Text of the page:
Teaching kids basic programming

I think conscious children of all ages can be taught programming at basic level. And I also think that doing so with turtles or Minecraft is not actually needed, although may seem more fun. What’s needed, in my opinion, is just a simple interpreted programming language with an interactive IDE such as that old GW-Basic (is that still legally obtainable?) Small Basic is another good option, available for free. And of course, a computer, a bit of English if that is not the child’s native language, and – very important – the highest level of enthusiasm!

Update: I also found a simple Basic Interpreter app available on Windows 10 PCs (and even on Windows RT 8.1 and Surface 1)!

Update: I was reticent downloading it at first, although I’ve originally found it when I initially wrote this post and some time after, but I eventually decided to try the free PC-Basic interpreter as well. And it’s in my opinion that is the best choice for the purpose: it works exactly like GW-Basic of the 90s, but runs well on contemporary Windows, macOS, or Linux devices! (I’ve also wrote a separate post on learning programming concepts with the Basic language and PC-Basic interpreter on Code Sections.)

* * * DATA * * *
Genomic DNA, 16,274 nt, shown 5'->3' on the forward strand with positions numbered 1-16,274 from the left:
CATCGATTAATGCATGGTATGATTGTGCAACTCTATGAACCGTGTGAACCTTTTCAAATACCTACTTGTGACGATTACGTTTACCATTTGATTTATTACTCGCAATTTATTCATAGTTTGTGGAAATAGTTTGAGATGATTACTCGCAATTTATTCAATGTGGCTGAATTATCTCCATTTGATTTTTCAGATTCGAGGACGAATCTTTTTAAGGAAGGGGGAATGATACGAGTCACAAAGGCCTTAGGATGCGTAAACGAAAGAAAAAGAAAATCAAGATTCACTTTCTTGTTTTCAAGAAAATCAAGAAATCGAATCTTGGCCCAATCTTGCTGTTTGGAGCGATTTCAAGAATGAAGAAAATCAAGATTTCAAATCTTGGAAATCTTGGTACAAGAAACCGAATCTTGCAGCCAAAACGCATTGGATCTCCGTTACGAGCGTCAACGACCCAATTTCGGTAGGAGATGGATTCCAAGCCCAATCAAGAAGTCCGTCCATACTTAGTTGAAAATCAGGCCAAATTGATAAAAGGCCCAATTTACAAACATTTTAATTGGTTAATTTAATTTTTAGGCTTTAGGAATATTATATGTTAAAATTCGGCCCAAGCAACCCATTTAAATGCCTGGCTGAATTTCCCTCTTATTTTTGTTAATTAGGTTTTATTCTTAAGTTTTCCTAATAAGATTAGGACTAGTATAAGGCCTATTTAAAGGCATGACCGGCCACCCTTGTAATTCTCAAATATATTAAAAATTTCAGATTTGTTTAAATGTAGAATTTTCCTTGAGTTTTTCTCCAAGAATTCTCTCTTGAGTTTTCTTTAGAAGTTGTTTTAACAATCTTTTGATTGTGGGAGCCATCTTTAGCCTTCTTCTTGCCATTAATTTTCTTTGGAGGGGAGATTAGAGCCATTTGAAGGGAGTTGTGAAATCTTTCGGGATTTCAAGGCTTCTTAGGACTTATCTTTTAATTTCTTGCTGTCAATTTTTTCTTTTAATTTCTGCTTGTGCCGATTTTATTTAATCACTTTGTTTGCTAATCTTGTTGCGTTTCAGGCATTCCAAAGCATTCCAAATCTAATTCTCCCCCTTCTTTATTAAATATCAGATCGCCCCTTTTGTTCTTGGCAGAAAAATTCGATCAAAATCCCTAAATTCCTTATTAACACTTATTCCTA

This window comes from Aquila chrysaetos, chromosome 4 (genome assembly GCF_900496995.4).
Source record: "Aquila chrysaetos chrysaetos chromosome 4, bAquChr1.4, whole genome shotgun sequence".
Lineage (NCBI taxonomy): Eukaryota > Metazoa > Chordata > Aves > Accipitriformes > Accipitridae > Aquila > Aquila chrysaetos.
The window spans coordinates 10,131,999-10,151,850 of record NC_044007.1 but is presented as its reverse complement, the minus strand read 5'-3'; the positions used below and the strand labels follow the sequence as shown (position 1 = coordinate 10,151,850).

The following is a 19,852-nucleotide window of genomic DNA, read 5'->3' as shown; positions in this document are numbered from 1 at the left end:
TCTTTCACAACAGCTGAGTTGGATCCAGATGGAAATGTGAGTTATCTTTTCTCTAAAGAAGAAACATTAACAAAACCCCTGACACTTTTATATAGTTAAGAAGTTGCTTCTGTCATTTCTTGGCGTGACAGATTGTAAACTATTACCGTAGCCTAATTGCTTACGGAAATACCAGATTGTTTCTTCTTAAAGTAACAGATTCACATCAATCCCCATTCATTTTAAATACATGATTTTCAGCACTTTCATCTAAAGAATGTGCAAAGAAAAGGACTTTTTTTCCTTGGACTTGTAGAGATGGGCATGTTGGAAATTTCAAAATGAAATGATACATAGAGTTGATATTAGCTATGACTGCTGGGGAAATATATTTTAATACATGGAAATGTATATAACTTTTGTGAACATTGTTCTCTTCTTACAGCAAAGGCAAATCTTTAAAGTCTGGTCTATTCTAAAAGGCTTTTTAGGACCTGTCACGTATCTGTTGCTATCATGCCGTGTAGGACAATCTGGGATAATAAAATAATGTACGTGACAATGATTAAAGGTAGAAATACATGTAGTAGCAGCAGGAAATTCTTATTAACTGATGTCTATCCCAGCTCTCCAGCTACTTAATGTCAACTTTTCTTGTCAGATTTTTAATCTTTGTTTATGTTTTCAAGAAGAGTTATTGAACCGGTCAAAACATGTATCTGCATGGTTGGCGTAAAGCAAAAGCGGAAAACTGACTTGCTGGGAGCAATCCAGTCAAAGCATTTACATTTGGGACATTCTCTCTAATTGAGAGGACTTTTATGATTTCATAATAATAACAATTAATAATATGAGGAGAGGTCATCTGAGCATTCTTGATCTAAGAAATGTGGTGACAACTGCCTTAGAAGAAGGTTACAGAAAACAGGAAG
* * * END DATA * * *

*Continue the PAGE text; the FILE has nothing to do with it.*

The tricky parts to teach won’t be ifs, nor fors, but smaller things like incrementing values (“i = i + 1“): you’ll need to do your best to ensure the child thoroughly understand you’re not talking about mathematic equalities there. Another important thing is to present Boolean operators (and, or) as soon as possible: otherwise the child will soon get into trouble with too many imbricated if clauses once he or she will start creating his or her own programs!

Update: As I said, I think turtle movements (even supported by Small Basic) and Minecraft programming might help to keep the child interested, but I personally think they also introduce confusion – the child might focus on other things – the game or the turtle itself – rather than on programming them (or you need to be a very good teacher to ensure this doesn’t happen). However, recently I found an intermediate solution: you may be able to teach children programming more easily with a virtual reality environment, such as in Unity, and using C# or JS scripting there – you can define a cube (or a more complex model, teaching children also about 3D modeling) and make animate it using code! That’s still something abstract enough to be able to focus on programming, while it’s interesting and very similar to real things that the child has already seen in the real world.


About Sorin Dolha

My passion is software development, but I also like physics.
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